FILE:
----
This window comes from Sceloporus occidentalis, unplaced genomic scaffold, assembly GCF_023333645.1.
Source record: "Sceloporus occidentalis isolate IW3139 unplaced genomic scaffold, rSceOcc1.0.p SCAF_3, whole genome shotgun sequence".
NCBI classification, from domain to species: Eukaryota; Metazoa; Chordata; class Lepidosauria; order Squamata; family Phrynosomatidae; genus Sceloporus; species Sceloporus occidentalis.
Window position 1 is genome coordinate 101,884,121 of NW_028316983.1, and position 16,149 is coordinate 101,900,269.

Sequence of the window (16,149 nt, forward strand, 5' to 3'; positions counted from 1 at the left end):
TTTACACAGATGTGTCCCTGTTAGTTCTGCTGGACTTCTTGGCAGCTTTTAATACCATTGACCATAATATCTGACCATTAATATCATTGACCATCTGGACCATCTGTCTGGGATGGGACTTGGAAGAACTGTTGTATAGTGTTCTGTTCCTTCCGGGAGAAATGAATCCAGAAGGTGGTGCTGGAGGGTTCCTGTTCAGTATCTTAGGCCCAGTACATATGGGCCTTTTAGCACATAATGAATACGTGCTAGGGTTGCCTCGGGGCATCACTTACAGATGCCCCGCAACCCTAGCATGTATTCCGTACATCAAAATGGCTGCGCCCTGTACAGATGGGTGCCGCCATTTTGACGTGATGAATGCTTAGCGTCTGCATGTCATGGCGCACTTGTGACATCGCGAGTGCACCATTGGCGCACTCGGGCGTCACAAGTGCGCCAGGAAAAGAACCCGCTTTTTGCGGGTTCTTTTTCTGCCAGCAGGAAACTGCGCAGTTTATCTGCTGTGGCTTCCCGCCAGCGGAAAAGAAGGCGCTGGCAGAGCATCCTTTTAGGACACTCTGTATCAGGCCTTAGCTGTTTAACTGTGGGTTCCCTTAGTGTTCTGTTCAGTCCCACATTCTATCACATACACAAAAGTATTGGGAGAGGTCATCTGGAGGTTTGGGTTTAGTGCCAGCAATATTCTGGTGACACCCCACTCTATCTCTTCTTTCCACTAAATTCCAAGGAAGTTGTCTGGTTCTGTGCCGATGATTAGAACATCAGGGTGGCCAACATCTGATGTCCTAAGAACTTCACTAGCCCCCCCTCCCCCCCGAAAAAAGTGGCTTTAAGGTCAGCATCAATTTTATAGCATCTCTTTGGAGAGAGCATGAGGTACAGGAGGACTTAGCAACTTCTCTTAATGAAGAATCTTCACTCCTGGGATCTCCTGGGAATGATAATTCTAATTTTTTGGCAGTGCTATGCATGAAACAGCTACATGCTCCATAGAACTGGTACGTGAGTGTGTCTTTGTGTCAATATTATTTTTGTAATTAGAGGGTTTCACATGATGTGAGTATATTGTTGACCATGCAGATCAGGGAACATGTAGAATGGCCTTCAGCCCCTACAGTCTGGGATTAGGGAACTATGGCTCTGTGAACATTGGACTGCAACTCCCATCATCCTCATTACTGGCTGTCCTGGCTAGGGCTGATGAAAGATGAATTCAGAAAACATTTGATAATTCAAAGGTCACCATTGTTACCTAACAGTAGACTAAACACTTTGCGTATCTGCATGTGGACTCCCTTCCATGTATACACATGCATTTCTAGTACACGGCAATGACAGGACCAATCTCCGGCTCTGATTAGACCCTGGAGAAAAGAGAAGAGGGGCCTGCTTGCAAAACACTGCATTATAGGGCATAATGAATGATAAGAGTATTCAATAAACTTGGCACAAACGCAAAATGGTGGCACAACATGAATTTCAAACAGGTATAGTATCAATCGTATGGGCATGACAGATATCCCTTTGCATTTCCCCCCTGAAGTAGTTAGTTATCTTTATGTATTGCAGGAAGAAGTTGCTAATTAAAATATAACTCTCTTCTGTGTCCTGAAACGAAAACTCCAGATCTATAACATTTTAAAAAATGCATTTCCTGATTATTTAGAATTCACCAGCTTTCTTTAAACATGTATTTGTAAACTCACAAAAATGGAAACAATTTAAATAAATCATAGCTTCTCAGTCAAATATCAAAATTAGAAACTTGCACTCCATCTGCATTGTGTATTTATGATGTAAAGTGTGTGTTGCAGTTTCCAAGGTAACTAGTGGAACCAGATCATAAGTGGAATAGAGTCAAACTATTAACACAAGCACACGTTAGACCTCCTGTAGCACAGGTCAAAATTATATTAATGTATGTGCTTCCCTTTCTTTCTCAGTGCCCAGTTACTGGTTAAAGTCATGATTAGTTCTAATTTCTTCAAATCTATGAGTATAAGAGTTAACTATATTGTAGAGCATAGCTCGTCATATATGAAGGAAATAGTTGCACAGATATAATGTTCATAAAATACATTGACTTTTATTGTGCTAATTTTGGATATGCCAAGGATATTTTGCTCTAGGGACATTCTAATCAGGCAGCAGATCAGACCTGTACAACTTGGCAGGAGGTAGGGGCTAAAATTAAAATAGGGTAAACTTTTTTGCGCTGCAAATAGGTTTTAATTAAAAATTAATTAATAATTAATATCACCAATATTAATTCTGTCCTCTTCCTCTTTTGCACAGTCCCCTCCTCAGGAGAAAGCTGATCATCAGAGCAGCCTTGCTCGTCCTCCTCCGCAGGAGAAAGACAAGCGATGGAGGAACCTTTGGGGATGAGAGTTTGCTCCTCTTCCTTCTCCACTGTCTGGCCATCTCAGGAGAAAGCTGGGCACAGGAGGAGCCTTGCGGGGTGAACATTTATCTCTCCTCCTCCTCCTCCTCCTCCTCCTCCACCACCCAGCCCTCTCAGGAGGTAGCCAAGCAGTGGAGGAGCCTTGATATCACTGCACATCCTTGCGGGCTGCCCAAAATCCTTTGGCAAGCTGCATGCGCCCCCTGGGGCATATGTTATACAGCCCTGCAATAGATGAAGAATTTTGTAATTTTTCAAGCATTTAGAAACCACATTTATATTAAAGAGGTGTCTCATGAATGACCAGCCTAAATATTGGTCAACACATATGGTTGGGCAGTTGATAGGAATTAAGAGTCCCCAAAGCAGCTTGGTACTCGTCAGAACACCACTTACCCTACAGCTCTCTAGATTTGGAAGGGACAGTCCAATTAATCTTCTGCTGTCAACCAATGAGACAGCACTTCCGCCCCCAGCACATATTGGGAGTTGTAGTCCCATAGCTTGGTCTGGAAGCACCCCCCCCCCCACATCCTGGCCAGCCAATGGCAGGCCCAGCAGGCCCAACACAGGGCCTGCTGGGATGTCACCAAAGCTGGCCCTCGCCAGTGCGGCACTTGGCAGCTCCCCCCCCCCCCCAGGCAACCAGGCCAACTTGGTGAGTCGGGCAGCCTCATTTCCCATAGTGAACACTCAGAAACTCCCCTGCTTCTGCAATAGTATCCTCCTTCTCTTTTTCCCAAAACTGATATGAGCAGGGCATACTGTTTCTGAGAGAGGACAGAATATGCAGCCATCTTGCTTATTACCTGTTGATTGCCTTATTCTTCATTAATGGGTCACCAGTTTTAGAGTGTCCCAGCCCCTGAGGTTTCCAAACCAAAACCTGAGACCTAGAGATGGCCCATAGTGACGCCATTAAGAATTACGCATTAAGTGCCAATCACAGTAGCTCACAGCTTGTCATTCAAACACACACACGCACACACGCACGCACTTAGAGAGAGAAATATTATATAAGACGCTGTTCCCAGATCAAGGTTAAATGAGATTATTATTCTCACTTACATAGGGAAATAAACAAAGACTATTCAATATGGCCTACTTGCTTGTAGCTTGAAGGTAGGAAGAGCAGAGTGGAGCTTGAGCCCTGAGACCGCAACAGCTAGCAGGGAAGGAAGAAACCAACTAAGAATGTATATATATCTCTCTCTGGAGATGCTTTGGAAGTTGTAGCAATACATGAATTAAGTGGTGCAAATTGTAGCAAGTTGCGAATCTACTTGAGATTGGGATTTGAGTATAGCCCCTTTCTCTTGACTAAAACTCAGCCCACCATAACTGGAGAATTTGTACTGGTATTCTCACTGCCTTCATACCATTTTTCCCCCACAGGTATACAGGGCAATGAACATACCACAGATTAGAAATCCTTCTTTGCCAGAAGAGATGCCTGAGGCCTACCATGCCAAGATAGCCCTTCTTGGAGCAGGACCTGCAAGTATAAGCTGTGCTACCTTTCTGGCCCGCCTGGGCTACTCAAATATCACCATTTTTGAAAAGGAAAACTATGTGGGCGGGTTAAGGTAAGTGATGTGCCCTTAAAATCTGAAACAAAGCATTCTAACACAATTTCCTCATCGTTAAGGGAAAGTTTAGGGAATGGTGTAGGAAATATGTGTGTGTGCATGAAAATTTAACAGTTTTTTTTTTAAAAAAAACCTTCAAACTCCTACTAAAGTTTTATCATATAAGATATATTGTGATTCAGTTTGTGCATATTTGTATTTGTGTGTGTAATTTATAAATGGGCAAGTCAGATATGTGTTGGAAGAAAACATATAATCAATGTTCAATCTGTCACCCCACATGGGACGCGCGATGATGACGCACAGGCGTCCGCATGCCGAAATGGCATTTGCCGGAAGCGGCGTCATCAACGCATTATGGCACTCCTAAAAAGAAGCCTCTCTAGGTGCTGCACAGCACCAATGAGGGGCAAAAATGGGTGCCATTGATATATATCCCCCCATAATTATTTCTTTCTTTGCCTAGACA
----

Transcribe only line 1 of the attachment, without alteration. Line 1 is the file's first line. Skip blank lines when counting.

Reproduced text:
This window comes from Sceloporus occidentalis, unplaced genomic scaffold, assembly GCF_023333645.1.